With Houston still feeling the effects of Hurricane Harvey, and Hurricane Irma gunning towards Florida, how can we help and learn from those on the ground? In this episode, we have Dr. Jean Robey and today she talks about her writings and some insights into the extreme burden of being a physician. She talks about whether it’s worth it and whether this path is really something you want to get into.
Hurricane Harvey, a Category 4, hit Texas on August 25, 2017. Its devastation will continue for a long time. And all of the men and women on the ground, in and around Houston helping those in need, need your help. If you're listening to this and you're in a situation where you can get on the plane or get in a car and go help, then please do.
If you're part of the club like AMSA, Premed AMSA, or Pre-SOMA and there is a sister club at the University of Houston, reach out to that club. Find out what they need, what you can do, what you can send, who you can send, and help. And another hurricane is hitting Florida. Please help. The people on the ground need you.
[04:05] Why Jean Writes as a Physician
Jean admits, “I'm scared we will not be enough and help will run out.” This is a piece Jean wrote about the recent Hurricane Harvey in Texas. For her, writing suddenly became so much a part of doctoring.
She recalls a time being so stressed out and she stopped writing. She didn't realize these were connected because she wasn't enjoying doctoring anymore. That's because she had nothing to write about. And this means not being able to get close to her patients. As soon as she aimed to have something to write about which meant getting close with patients, she just felt more fulfilled about her interactions, her life, and her career.
So the writing happens because it has to happen. But Jean says it's not just writing notes. She really writes them from start to finish otherwise it will evaporate and she will lose that very kernel that excites her. She also describes having that tingly feeling while writing things down. And usually this touches people. As much as possible, she writes and gets it when it comes hot off the press and she gets these moments when she's with patients.
[06:30] Dealing with Burnout and Elevating Humanity
I asked her whether this is her way of approaching burnout and Jean explains how she is a problem-solver.
Then she adds what if you went to work, addicted to something deeper that you can only access because of the privileges and the privacy of being a doctor? It's not about exposing patients. But she has this idea that she doesn't know enough about life or herself. And if that's true, she's actually looking for them to tell her about life and herself. Because patients have other experiences and they have other perceptions. So Jean gets fascinated by this idea. She likes how she's building constantly on her thoughts. She relates this to doctoring where you mature as you practice.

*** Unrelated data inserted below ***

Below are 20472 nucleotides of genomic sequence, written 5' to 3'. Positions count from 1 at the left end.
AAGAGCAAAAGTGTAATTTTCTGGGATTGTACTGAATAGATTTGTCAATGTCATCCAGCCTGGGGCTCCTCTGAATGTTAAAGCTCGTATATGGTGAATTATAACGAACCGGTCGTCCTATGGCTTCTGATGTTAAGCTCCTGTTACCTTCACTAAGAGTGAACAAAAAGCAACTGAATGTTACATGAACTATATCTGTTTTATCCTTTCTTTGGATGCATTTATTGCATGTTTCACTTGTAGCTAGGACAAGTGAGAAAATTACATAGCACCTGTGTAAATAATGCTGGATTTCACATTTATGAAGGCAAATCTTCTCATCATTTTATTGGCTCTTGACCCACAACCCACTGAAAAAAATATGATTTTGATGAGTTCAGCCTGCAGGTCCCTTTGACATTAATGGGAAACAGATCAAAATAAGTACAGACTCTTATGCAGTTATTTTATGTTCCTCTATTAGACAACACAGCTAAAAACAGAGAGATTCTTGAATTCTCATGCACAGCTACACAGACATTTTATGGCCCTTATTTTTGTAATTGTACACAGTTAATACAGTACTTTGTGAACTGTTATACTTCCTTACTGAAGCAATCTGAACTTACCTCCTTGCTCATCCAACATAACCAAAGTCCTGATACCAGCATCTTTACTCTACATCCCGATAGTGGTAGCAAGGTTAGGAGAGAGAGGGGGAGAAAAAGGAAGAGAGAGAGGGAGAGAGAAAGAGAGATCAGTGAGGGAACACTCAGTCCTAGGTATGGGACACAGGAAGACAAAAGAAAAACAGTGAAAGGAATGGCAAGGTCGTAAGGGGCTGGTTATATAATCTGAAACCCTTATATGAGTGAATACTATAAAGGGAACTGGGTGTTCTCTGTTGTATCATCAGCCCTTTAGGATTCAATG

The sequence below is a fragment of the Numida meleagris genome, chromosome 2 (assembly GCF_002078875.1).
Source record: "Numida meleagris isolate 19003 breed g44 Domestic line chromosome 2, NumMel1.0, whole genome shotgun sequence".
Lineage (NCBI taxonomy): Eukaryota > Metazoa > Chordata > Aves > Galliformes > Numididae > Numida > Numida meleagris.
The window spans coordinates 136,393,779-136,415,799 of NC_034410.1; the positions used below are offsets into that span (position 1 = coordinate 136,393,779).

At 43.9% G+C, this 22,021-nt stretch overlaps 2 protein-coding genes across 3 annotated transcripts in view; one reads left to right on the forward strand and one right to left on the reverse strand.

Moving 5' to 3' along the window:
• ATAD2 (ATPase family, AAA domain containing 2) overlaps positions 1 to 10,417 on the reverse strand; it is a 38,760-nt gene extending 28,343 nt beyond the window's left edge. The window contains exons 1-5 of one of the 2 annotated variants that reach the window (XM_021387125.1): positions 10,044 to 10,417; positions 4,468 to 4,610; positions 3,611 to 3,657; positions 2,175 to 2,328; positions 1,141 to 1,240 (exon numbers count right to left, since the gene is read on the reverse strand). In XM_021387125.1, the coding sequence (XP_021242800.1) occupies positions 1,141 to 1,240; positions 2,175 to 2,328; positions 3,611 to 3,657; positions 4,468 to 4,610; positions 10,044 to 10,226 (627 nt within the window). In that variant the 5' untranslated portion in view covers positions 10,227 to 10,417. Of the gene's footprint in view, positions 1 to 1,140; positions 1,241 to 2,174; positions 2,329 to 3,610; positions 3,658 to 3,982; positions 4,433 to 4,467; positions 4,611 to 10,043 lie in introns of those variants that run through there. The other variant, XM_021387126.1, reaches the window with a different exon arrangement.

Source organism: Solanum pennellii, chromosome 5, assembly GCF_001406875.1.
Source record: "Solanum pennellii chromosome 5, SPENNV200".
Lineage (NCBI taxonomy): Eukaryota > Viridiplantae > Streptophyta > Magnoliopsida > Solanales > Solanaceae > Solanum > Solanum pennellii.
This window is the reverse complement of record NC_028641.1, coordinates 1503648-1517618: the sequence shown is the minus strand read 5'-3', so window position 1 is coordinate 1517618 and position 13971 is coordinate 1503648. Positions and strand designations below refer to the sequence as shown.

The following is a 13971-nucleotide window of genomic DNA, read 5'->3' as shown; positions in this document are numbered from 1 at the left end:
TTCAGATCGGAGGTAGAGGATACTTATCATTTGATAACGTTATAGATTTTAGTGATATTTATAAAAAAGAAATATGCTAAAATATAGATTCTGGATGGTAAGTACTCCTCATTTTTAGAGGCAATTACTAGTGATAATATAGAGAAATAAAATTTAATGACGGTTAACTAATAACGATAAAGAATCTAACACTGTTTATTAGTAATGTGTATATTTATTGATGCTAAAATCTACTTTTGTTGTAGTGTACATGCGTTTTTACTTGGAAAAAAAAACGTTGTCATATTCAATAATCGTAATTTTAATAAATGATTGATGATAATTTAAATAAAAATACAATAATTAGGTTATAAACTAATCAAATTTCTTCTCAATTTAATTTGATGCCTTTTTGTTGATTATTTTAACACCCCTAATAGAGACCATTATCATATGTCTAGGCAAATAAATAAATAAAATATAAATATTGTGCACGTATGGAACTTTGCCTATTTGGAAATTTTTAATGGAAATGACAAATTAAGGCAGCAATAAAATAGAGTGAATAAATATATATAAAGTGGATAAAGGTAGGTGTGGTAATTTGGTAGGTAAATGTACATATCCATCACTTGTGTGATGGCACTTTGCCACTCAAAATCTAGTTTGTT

Jean says you can almost immediately see it in a patient where they are in their personal evolution. And that's because you've seen it a thousand times in a thousand renditions, but it's not quite repetitive. There's some detail about it that adds to a little nuance and she's fascinated by this. Like a crazy raccoon, Jean is collecting little trinkets. Then whey they give her the chills, she just wants to share them. She wants other people to take the shortcut and have a piece of it.
Jeans mentions this controversy about getting someone's consent if you're going to expose them and talk about their privacy. But she does the stories in a very composite way or generic way. This way, she can evade the details. But some of the details matter. Nonetheless, she never writes a story that's going to push the human being down.
And in a lot of these times, even when horrible or tragic, Jean describes the stories have something in it that's really honorable and victorious. There is conflict, but the resolution always airs on the side of being human. The stories are not made up. They are purely human. But Jean explains the need to lure people so they can access it. A lot of the stuff we feel actually can't be spoken very clearly.
[10:20] Rekindling that Passion for the Job
Jean believes doctoring is a calling. And in that calling, we hear society ask for leadership. And we hear society asking people to be thoughtful, intelligent, and compassionate. They ask them to lead when no one knows what to do or no one is brave enough to know what to do. Every time she goes to work, Jean is not saying she doesn't get tired or she would rather be doing fun things, but she aims to make a difference. She aims to save a life.